Stability vs Opportunity

Bernie Madoff promised investors above average, consistent year after year mathematically impossible returns. Investors fell for the high returns but what they REALLY fell for was the apparent consistency. The stability or returns, the certainty.

Bond funds appeal to investors because they offer stable returns each year. Quantifiable and certain. Mutual funds tend to stuff portfolios full of bonds which themselves offer a set return allowing mutual fund managers the ability to promise more consistent returns. That most of them are terrible is not the point.

The corporate job offered stability of returns. I say offered because like the horse and buggy they’re destined for the scrap heap of history as mentioned in “Cubicle Jobs are Over” and the “March of Technology”.

Marriage offers stability of affection and love. Looking around me I feel like the odd one out. I’ve only got one wife, no ex.

Humans love stability and certainty. It’s why Volkswagen sold 9.7 million units last year and AVTOVAS, owner of the iconic Lada brand, sold 533,634 vehicles globally. The Lada, people have figured out, is both ugly as well as unreliable.

Millions of people get divorced each year, bond funds blow up, currencies move against investors. Corporate jobs disappear and about the only thing I’m willing to rely on is that Volkswagens won’t break down. Stability is a myth yet it’s what we humans strive for.

Stability is also NOT where the home runs lie. Jack Ma never became a billionaire through a corporate position, and Kyle Bass and Mark Hart never bought into the “stable” housing market. Instead, they shorted it. Definitely not considered a sure thing at the time. Nope, the payoffs exist outside of the norm.

I recently found myself speaking with a group of gents. One an insurance salesman, another an accountant and the third a partner in a law firm. I know, sounds like the start to a joke.

When they found out that what do for a living is invest in private companies including a healthy smattering of very early stage start-ups the response was overwhelming, “You’re mad, how can you do that? That’s so risky. Who do you sell your shares to? What happens if you need to sell?”.

They really lost it when I suggested it is completely normal and in fact expected to have a good number of these investments go to zero. They wanted stability.

To them what I do was more reprehensible than launching a drone attack on a wedding party or clubbing a seal pup to death in front of a kindergarten class. Clearly they would sooner see their children taken away for medical experiments than invest their capital into private equity.

The flaw in this thinking is that stability and consistency in mainstream investments are stable and consistent. Stability in markets all too often predates violent counter moves. Everything is fine, until it isn’t.

Take the yen which I’ve written so much about my fingers bled. We’ve also prepared a complimentary special report detailing how to trade it and Brad has outlined an asymmetric way to play it to the subscribers.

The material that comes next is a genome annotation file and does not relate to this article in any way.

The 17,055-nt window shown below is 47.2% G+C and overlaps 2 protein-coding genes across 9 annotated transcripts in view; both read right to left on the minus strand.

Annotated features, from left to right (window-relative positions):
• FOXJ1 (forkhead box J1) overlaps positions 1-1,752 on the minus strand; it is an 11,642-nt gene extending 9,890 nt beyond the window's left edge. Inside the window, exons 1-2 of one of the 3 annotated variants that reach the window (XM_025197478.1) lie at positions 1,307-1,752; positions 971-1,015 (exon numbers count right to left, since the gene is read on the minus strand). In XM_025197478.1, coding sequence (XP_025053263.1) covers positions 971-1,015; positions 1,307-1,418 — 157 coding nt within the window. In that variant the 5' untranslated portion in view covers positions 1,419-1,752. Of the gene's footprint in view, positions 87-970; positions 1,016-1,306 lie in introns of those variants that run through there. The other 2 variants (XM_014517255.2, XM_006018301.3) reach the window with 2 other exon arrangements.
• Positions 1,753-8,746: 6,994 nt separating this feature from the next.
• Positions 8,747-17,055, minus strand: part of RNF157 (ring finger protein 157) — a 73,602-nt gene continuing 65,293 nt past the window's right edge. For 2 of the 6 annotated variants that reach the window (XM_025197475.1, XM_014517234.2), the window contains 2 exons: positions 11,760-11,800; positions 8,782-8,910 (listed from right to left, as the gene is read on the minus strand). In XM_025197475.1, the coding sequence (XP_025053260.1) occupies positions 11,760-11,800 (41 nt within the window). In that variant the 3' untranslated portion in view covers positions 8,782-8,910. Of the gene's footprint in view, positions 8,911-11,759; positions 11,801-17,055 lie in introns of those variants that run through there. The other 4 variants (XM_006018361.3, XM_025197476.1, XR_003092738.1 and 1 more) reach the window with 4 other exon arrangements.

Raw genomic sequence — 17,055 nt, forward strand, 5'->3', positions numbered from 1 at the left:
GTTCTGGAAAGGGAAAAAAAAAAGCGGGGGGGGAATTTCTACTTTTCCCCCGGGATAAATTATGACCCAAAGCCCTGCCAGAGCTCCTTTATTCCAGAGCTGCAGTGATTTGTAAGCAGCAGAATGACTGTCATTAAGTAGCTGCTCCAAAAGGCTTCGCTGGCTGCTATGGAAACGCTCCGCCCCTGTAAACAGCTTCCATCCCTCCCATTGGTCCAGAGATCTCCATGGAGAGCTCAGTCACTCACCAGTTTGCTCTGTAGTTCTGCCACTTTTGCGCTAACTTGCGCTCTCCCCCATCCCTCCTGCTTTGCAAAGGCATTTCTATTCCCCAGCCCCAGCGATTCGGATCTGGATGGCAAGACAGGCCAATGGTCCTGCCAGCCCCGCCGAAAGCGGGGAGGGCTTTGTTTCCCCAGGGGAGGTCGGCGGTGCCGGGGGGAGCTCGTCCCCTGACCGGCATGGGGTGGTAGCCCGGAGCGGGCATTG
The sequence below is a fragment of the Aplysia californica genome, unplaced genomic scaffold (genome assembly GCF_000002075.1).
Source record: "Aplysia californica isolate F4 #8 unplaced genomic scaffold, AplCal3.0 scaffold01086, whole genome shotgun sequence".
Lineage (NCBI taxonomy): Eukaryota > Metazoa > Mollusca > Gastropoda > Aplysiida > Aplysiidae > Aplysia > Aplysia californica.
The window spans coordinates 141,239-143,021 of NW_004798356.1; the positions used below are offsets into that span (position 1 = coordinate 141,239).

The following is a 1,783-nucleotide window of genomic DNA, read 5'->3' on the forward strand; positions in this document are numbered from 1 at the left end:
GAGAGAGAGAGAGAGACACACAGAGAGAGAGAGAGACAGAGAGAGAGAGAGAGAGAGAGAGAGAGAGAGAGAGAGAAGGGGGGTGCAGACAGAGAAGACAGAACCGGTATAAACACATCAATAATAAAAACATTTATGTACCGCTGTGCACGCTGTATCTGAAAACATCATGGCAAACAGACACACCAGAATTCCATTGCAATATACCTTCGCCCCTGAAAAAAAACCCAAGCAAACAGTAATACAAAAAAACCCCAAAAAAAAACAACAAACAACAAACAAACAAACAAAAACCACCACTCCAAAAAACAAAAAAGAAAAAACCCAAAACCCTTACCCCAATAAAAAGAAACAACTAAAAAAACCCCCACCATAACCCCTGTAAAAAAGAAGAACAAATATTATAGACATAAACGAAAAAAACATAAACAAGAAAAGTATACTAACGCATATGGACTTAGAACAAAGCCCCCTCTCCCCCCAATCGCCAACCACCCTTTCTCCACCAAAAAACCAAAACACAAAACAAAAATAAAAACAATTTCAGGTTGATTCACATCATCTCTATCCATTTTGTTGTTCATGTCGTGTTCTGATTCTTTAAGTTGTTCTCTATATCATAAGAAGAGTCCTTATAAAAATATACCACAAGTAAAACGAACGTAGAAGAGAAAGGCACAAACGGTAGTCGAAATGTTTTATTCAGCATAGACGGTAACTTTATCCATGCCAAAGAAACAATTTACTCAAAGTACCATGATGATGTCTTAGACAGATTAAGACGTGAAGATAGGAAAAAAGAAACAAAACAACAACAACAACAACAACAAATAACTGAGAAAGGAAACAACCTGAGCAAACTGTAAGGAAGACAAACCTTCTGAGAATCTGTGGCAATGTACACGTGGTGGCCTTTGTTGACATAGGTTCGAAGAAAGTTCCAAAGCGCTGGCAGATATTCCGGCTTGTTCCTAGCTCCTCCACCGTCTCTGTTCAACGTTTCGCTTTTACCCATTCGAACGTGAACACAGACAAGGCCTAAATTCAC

When we first began badgering you dear readers with the story it was 2012. The yen was in the 70s and we were building short positions. It had been stable for so long. Well, my gut is things are getting a little out of control. Certainly there are some folks unwinding their carry trade.

Feel free to read the free report here. We don’t think this trade is over by a long shot and everything we wrote about in that report is valid to this day.

This brings me back to private equity.

If you’re curious as to where the biggest returns have been in history let me give you a sampling.

  • We all know about Peter Thiel’s $500,000 investment into what eventually became Facebook. Thiel sold 80% of his shares 7 years later they netted him in excess of $400 Million.
  • Henry Flagler invested $100,000 into Standard oil in 1867 and by 1913 this investment was worth $75 Million, over 75,000% ROI.
  • Benchmark Capital invested US$6.7 million into what became known as eBay. In just 4 years this investment was worth $5 billion.

What you’ll find is that the big profits have been made by investing when these companies were PRIVATE.

The first lesson here is that investing for stability without a solid understanding of whether that stability is justified is as foolish as expecting your Lada to perform like a Volkswagen.

And secondly one is that balancing a portfolio with “opportunity” driven from understanding asymmetry such as the yen trade, and/or investing some portion of capital into well researched private equity deals actually makes a ton of sense. I can’t promise that you’ll not be viewed as insane by the average investor buying mutual funds, and CDs but who cares what others think?

Speaking of opportunity…

One of our investments is in a company which is looking for an entrepreneurial online marketing manager. If you’re a self starter seeking an exciting opportunity contact us here.

Have a great weekend.

– Chris

“Never think that lack of variability is stability. Don’t confuse lack of volatility with stability, ever.” – Nassim Nicholas Taleb


Leave a Reply